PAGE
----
Boland Gets Some Revolutionary Advice
It was well past the witching hour in Sacramento and visions of secession were dancing in Paula Boland’s dreams. The day before, the legislation that defined the assemblywoman’s identity had cleared another hurdle. She was sleeping well--perhaps too well.
A chill swept over her. Suddenly, she was awake and frightened.
Three men were standing at the foot of her bed, but something kept her from screaming. She’d seen those faces before, usually with the greenish tint of currency.
“Don’t be alarmed, dear woman,” the eldest visitor said. “Allow me to introduce my friends from Virginia, Gen. Washington and Mr. Jefferson. I’m from Philadelphia. The name is Franklin.”
Paula Boland gasped. “The Founding Fathers!”
“The same,” Franklin replied with a modest bow. “Some of us, anyway.”
“I’m so glad you’ve come! There’s so much I want to ask you. The way I see it, the San Fernando Valley Revolution is at that tea party stage. You men are such an inspiration. Don’t you just love the way we say, ‘No taxation without representation!’ Doesn’t John Ferraro remind you of King George?”
Franklin, Jefferson and Washington exchanged glances. Their mission, they realized, wouldn’t be easy.
Franklin and Jefferson, experienced diplomats, took the lead.
“Kind woman,” Jefferson began, “please know that we appreciate your feelings. You might say we feel your pain. We understand that people want life, liberty, the pursuit of happiness--all that stuff.”
“Exactly!” Boland said. “That’s exactly what the Valley wants!”
“Well, yes,” Jefferson continued. “Of course, that’s what everyone, everywhere wants. But frankly, we’re not sure you’re going about it the right way. In today’s hearing, you declared, ‘We would not today be the United States of America if we had to ask Mother England if we could be a country or not.’ ”
“Gee,” Boland replied, “I thought that was a pretty good line. What, do you think I didn’t go far enough? You think I should have used that King George line on Ferraro? Can you believe the nerve of that guy, saying my bill isn’t about democracy! Of course it’s about democracy. It’s about giving people the right to vote.”
Responded Jefferson: “I’m afraid we disagree. Your bill would give some people the right to vote. You envision an election that would allow some Angelenos the right to say whether all of Los Angeles should be broken in two. We did not fight the American Revolution so that some Americans would seek to deny other Americans their rights. Your fair city is not Mother England and Mr. Ferraro is not King George.
“Indeed, with all due respect, we believe Mr. Ferraro, the president of your City Council, is absolutely correct. If you want to hold an election to consider the division of Los Angeles, then it’s only fair and just that your bill be amended to ensure that no citizen be denied a say in the matter.”
Boland was aghast. “But that would kill my bill!”
Now Franklin stepped forward, smiling sweetly. “But, dear woman, why would that kill it? What are you afraid of? Revolution is not for the faint of heart. You have allies down in San Pedro, don’t you? They want to secede too. Why not play both ends against the middle? Why not split the city in three? Why, dare I say it, Councilman Rudy Svornich could play Lafayette to your Washington!”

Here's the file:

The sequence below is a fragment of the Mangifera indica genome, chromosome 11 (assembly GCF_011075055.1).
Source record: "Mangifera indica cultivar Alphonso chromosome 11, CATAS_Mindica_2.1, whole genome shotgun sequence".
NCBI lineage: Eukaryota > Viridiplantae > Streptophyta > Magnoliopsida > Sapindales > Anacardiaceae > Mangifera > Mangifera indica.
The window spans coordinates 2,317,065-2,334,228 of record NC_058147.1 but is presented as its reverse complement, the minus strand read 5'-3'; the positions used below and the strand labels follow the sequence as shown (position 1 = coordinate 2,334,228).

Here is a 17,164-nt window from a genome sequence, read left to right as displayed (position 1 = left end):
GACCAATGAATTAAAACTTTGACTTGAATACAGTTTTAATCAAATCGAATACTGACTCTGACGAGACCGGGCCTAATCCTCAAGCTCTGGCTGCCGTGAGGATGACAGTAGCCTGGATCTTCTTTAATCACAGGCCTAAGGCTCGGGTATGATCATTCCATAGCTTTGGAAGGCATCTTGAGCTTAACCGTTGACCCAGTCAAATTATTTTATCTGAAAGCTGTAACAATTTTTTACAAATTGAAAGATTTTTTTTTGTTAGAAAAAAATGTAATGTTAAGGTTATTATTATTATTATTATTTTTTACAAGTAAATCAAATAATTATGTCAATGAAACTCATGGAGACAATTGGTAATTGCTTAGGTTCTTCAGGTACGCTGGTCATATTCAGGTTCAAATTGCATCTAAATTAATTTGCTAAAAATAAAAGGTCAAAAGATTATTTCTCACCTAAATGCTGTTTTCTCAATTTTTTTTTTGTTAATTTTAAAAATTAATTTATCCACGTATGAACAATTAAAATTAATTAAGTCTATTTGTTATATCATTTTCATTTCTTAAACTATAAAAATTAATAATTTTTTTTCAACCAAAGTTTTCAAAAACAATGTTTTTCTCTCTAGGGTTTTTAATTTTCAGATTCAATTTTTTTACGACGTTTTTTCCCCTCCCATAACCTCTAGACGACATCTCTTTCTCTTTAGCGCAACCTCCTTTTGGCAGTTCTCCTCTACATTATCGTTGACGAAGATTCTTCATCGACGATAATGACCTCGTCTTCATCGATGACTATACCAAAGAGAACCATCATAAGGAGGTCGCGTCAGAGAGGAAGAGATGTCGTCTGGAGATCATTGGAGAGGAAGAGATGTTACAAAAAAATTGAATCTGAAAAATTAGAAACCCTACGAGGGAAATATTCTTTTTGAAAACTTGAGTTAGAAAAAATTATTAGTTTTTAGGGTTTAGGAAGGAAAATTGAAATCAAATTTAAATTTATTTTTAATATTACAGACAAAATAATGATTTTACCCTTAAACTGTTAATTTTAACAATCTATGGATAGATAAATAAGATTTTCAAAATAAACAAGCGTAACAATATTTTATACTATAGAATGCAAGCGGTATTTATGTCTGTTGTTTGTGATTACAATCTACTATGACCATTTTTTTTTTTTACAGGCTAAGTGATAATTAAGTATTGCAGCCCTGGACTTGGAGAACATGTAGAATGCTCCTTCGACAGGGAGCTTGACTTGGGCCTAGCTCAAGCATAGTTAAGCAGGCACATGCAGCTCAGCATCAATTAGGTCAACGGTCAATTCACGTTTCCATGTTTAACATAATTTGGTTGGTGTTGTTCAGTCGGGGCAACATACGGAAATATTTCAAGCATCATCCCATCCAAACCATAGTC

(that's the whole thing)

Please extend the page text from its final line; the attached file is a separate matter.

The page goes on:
At this, Washington, sternly silent, gave Franklin a look that could have killed him if not for the fact that both were already dead.
The assemblywoman didn’t notice. She glowed as she considered Franklin’s flattery and bold advice. Then she looked up to the formidable, dignified presence that was Washington.
“Gen. Washington, sir, what do you think I should do?”
The Father of Our Country cleared his throat.
“Madame, I am not a diplomat,” he said. “I will not try to influence you with sweet words. You have asked, and I will answer. What I think you should do, Madame, is retreat from this detestable, undemocratic idea that would deny your fellow Angelenos their due rights as citizens--rights that my soldiers fought for, along with brave men and women who followed in their footsteps. With the Fourth of July approaching, this shallow rhetoric about your Valley’s right to ‘self-determination’ dishonors the memory of Valley Forge. If you must insist on this path, the least you could do is follow Mr. Franklin’s advice. To do any less, Madame, would be un-American. And as you may have heard, I cannot tell a lie.”
Paula Boland seemed chastened. Then, suddenly, she was angry.
“This is worse than Hillary talking to Eleanor Roosevelt! Who are you to lecture me about democracy? In your day, women didn’t even have the right to vote! In your day, I’d have been lucky to have sewn a flag. Well, whoop-de-do. You and Jefferson owned slaves! And I’m supposed to think you guys are authorities on human liberty!?”
The dead white males sighed. They’d heard all this before.
“We are all prisoners of our age, Madame,” Washington said. “But let me just add this: I knew Betsy Ross. Betsy Ross was a friend of mine. And Madame, you’re no Betsy Ross.”
A millisecond later, Washington, Jefferson and Franklin were briefing God.
Elsewhere in the spiritual cosmos, another briefing was taking place.
“It was a close call, chief,” Benedict Arnold said. “Then I reminded her about the skeletons in their closets.”
“Good work, Benny,” came the reply. “Now get me Jefferson Davis on the double. Their next move is pretty obvious.”